Throughout the past month and a half, I have received countless emails saying this is an “unprecedented time” — and it truly is. If someone told me a year ago what life would look like now, I would have been really scared. So it’s hard for me to understand why society has turned to racism instead of solidarity in a time like this.
I have little knowledge of life in a pandemic, but from what I have gathered, I believe that the collective goal of society should be to support one another. The whole world has been shocked by this virus and devastated by losses on all fronts — financially, emotionally, mentally, et cetera. But still, we search for someone to put the blame on.
President Donald Trump called COVID-19 the “Chinese virus” in order to make it clear that the virus came from China and not the U.S. military. This was a very dangerous and ignorant comment for him to make. He fueled racist sentiments against the Chinese by inadvertently giving them ownership of the virus. If he truly wanted to clarify the origin of the virus, he could’ve done it in a multitude of ways. But again, Americans want someone to blame.
Throughout the U.S., there have been several cases of hate crimes against Asians. People have been yelling profanities and explicitly blaming Asian American citizens for the virus. The attacks have gone much farther than verbal assaults. An Asian American family was stabbed in Midland, Texas because the attacker believed they were Chinese and thought they could be spreading the virus. The Federal Bureau of Investigation even warned that there would be a surge of hate crimes in America due to the coronavirus.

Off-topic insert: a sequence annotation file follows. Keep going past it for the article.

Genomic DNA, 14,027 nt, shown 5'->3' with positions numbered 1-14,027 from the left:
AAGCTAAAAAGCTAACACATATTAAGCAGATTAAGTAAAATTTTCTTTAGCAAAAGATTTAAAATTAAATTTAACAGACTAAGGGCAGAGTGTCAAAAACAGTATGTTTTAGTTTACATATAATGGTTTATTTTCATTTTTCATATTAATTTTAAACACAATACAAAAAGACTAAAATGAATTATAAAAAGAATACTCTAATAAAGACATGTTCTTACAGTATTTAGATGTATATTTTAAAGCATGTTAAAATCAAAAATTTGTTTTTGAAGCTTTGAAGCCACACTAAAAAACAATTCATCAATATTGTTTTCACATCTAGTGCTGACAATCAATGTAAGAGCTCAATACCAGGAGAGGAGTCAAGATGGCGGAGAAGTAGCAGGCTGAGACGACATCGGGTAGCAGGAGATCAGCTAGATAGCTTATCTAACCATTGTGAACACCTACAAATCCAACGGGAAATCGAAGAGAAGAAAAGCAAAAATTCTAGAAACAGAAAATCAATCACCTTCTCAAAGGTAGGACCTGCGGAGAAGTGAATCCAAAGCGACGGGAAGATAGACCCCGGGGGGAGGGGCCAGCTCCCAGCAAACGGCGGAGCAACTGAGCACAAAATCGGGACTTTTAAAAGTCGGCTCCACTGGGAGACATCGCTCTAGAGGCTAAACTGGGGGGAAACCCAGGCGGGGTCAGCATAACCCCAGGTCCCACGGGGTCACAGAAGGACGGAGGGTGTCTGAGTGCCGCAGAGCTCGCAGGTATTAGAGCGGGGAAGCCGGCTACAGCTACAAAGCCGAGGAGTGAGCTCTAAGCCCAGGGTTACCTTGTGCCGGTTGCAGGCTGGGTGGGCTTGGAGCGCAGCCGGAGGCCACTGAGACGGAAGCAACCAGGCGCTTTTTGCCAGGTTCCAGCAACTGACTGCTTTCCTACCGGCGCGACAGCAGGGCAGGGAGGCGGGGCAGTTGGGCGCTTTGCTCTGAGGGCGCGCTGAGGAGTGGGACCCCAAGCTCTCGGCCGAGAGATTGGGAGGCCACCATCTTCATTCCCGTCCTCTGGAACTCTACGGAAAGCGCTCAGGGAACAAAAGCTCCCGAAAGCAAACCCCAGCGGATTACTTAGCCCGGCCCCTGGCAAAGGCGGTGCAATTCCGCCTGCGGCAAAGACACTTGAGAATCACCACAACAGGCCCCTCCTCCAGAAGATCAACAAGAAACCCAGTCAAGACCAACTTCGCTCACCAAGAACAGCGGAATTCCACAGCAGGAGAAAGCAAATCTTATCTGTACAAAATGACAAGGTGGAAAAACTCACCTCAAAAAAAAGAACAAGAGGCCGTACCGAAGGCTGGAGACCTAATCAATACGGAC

It is pointless and harmful to put our energy in the hatred of other people. When I look on social media and see people at the beach, partying and hanging out, I don’t see one specific race. I see Americans not taking social distancing seriously.
In Wisconsin, thousands of protestors rallied at the state capitol to protest the current restrictions set in place by their governor. People carried American flags, various posters and assault-style rifles. Were the rifles necessary? When looking at the photos from this display of “activism,” I couldn’t help but notice that the majority of protestors were white, which seems counterintuitive to the idea that Asians are the ones primarily spreading the disease.
I understand their desire to have businesses open back up in order to help the economy. This is a trying time for everyone; we are all struggling. However, in order for life to go back to normal, we have to abide by the government’s rules. Wisconsin won’t fully re-open if we can’t get the virus under control. By protesting with thousands of people, everyone was put at a higher risk of contracting the virus. I think it was a selfish act for everyone involved.
This is the time for every nation and person in the world to come together. We need to take the necessary steps to ensure that we can overcome this virus in the quickest way possible. I am not talking about Trump’s suggestion that we inject disinfectants into ourselves, but rather social distancing and just staying inside.
I am not surprised that we have seen a spike in racist tendencies because our country obviously has a racist history. But for some reason, I still find myself surprised that instead of acknowledging our part in the spread of the virus, we have turned to blame people because of their race.
When will we realize that racism is one of the worst traits of this country? We claim to be a welcoming place for everyone, “the land of the free,” but if your skin is not white, you will face discrimination at some point. You will face hardship and racism, not acceptance.
If people in this country truly wanted the spread of the virus to stop, they wouldn’t focus their energy on attacking innocent people. By creating a racist narrative, we are distracting ourselves from the only thing that is our actual enemy: COVID-19.